Back to the Future?
If a creative industries debate at the House of Commons this week is anything to go by, the Liberal Democrat element of the coalition Government is in denial about 40 per cent cuts to education in the design sector.
Challenged from the floor by Seymour Powell’s own Dick Powell about the cuts, Lib Dem MP Don Foster, who co-chairs his party’s policy committee on Culture, Olympics, Media and Sport, said he didn’t know what the D&AD chairman was talking about. It seems education budgets aren’t being slashed, just differently funded, if Foster is to be believed – funded, we assume, through the £9000 fee levy on students.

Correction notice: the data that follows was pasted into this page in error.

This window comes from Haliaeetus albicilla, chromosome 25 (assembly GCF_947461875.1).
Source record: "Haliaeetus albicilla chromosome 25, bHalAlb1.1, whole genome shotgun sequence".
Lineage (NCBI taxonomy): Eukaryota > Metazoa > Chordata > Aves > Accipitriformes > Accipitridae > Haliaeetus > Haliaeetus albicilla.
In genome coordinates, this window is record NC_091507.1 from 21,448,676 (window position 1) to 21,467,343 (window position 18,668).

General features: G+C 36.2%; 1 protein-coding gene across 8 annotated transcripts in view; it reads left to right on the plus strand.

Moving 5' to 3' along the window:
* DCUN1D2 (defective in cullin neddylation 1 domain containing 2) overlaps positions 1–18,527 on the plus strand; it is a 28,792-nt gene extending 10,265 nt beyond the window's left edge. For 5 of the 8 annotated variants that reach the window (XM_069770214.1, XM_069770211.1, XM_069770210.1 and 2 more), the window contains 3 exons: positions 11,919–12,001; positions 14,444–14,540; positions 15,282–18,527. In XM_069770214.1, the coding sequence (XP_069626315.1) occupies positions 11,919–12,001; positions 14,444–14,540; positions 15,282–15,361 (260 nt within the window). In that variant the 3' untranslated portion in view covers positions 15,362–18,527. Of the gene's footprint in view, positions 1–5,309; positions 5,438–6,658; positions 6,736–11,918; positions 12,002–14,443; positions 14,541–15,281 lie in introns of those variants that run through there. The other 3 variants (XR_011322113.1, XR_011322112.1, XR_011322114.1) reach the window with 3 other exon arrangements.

Lynda goes on to say:
Oh well, that’s okay then. We won’t be missing out on top creative talent any time soon, just because prospective newcomers have the wrong postcode or come from lowly stock financially, or educational institutions lack the wherewithal to support them. Tell that to the colleges currently making tough decisions about resources and courses.
From recent posts about internships and the current advertising on apprenticeships, I feel that maybe it’s time for something new (or rather old, very old in fact). What about a return to the ‘Atelier Method?”
The atelier system emerged around the seventeenth century and later became the most common method of training painters. The atelier system or method is a highly structured and systematic curriculum where, through practice in studio, skills were passed on from tutor to student. Students must complete each task to the instructor’s satisfaction before progressing to the next. This system is referred to as “systematic progression” or “systematic teaching and learning.”